Every year, thousands of immigrants migrate to Canada in search of a better life. Since 1994, Canada has been rated by the United Nations as one of the most prominent countries of residency in the world. With a fast growing economy with generally an increasing employment market and excellent educational institutions, many people who are afflicted by poor economic circumstances in their own homeland choose Canada as a place of refuge. Additionally, many business opportunities exist in industries such as manufacturing, construction, commerce and natural resources.
Any individual who is not permitted to permanently reside in Canada, but has been permitted to stay for a short period of time is considered to be a temporary resident. To be more precise, temporary residents are persons who legally reside in Canada for temporary purposes but are not citizens of Canada. Under the Immigration and Refugee Protection Act and Regulations, temporary residents can be classified as international students, tourists, foreign workers and temporary residency permit holders.
A Temporary Resident Permit (TRP) must not be confused with a Temporary Resident Visa (TRV). The TRV is an official document placed inside the passport of an individual who has been classified as admissible to vacation, study or work in Canada transiently. A Temporary Resident Permit (TRP) is a document issued at the discretion of a processing officer to a non-resident who is deemed as inadmissible. These temporary permits are only administered under distinctive situations; therefore it is important to speak to a lawyer if there is a need to reverse an individual’s inadmissibility status.
Some reasons for inadmissibility include, but are not limited to:
- Being unable to support yourself and your relatives financially during your stay.
- Being in an unhealthy condition that may cause public endangerment.
- Having been convicted of a crime that includes driving under the influence of alcohol or narcotics.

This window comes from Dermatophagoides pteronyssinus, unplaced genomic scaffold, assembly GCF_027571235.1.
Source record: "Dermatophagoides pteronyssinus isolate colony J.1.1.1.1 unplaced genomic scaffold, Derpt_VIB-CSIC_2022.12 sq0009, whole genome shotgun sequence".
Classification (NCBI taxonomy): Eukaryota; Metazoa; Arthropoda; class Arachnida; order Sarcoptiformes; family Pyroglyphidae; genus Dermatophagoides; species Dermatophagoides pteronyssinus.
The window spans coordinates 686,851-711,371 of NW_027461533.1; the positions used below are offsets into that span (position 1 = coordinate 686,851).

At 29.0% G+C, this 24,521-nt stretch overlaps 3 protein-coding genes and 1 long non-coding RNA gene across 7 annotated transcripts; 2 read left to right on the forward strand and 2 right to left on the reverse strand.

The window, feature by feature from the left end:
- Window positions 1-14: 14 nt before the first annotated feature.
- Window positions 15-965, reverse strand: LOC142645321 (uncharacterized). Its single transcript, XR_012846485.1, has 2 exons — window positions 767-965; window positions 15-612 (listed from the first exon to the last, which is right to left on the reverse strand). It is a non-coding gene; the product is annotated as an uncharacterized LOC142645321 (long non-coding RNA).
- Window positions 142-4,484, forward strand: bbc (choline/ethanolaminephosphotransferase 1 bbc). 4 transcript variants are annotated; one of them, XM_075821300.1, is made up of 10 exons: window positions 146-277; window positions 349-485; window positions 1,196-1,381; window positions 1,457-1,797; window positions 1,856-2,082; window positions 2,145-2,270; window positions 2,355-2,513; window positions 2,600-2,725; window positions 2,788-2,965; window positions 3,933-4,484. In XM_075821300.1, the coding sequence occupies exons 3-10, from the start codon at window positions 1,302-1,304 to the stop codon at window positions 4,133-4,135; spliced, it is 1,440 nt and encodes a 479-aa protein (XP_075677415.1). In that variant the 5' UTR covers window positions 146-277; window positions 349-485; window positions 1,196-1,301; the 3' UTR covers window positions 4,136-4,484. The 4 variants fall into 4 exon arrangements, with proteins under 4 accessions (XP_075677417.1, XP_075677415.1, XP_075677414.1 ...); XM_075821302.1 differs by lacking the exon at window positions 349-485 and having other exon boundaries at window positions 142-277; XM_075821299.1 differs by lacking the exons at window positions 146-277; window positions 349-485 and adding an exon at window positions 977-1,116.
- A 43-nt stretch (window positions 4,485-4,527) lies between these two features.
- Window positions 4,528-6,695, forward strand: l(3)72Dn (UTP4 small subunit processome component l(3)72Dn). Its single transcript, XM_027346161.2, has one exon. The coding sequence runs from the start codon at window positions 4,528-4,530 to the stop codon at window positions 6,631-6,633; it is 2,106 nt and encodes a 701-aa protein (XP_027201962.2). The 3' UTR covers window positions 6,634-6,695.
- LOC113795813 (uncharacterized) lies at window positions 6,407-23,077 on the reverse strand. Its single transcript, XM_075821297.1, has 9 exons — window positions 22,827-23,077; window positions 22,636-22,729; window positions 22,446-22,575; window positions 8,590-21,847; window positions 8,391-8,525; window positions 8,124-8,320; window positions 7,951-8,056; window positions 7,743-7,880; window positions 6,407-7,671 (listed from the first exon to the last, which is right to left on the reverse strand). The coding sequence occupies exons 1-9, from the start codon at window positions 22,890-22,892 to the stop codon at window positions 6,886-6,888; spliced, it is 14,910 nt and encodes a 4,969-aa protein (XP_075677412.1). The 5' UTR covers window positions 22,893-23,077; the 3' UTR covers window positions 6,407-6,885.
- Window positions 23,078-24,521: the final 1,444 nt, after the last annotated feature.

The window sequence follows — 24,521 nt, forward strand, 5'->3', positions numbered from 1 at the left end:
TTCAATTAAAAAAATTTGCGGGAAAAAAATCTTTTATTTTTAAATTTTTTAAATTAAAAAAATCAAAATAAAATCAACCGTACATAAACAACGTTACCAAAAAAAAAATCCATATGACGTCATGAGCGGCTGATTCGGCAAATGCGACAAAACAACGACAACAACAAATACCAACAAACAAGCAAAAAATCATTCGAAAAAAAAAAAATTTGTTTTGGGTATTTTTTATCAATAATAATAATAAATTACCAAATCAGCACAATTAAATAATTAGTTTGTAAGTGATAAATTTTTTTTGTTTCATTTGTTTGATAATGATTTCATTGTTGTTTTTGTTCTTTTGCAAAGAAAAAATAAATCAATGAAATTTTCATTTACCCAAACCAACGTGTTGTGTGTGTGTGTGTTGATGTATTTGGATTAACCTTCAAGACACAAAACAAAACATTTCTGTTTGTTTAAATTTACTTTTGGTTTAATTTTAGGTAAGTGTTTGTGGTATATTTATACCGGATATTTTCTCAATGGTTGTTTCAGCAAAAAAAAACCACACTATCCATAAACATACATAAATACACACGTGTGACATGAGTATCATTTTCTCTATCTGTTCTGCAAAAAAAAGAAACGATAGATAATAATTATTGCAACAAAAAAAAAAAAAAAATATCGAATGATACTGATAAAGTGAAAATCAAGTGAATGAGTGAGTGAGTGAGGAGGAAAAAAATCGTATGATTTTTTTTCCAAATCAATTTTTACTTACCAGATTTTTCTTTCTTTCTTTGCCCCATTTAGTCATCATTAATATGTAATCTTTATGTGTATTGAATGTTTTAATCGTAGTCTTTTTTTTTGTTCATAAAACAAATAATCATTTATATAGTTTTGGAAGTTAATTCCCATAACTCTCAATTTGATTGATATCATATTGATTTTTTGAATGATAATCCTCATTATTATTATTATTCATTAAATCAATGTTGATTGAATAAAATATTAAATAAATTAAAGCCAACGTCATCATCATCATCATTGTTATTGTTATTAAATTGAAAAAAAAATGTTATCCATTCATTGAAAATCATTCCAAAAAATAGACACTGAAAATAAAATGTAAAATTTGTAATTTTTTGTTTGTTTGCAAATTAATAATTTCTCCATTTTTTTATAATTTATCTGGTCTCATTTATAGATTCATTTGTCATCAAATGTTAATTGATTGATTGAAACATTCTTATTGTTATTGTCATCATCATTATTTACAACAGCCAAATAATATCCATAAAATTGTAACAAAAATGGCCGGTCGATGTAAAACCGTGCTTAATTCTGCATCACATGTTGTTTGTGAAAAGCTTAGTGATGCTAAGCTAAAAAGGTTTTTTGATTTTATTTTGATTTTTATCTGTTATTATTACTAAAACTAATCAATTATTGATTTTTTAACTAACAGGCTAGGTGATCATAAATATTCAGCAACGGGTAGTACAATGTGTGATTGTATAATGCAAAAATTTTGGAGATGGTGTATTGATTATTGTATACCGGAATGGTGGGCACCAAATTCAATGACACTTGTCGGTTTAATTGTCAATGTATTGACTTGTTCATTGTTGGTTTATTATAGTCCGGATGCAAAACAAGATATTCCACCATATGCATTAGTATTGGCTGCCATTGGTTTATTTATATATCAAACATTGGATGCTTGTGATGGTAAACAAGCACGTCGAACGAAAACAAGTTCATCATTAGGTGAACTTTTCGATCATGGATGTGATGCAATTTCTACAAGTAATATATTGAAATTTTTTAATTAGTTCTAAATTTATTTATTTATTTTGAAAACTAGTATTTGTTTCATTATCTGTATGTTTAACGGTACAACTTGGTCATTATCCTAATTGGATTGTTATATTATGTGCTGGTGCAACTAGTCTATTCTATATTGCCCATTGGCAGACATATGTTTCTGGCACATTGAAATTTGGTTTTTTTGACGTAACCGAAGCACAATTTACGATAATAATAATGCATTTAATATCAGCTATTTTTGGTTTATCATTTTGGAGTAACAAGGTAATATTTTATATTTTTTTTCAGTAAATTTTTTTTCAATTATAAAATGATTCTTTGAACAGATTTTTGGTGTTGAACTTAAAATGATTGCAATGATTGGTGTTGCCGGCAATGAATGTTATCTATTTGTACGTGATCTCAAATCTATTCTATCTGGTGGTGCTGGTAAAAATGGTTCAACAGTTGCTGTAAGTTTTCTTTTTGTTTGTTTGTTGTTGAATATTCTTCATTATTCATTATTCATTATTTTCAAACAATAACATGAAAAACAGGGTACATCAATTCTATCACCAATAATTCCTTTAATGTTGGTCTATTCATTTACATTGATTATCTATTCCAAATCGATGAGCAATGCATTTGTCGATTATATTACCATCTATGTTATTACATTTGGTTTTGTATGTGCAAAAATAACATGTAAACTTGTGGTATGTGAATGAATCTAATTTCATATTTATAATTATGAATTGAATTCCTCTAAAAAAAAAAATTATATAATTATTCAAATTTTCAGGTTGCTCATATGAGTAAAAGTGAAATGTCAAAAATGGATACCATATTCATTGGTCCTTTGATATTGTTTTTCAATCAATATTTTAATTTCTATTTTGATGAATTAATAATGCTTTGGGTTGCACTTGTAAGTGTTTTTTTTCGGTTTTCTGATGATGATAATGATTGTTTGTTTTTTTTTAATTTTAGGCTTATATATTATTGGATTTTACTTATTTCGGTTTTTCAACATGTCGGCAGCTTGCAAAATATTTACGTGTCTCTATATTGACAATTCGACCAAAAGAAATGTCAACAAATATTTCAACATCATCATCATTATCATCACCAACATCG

- The involvement in crimes against humanity.
- Misrepresentation of the information you provided.
In order to be granted a Temporary Resident Permit, the circumstances that surrounds your need of for entering or remaining in Canada, must predominately surpass any health and security risks to Canadian citizens. Some exceptional conditions for a TRP issuance are; the birth of a child or the funeral of a loved one, participation in cultural or sporting events or an important business appointment. A TRP can be granted for as little as one day or as long as three years.
In the cases of Temporary Resident Visas (TRV), these visas are issued by the Canadian Immigration Visa Offices in the variety of single or multiple entry. A holder of a TRV has provided satisfactory documentation that resulted in his or her admission to Canada as a visitor. Nevertheless, having a TRV does not guarantee entrance into Canada. Substantial documentation on the nature of the visit must be presented at immigration. The holder must also justify, with proper records, that his visit is indeed temporary and that he has enough money to support himself during his stay.
Criminal and medical concerns are also closely considered before a TRV holder is admitted to enter Canada. If a person or their dependants are found to have any sort of criminal complaints in any court of law, there is a strong possibility that their criminal record leads to their inadmissibility.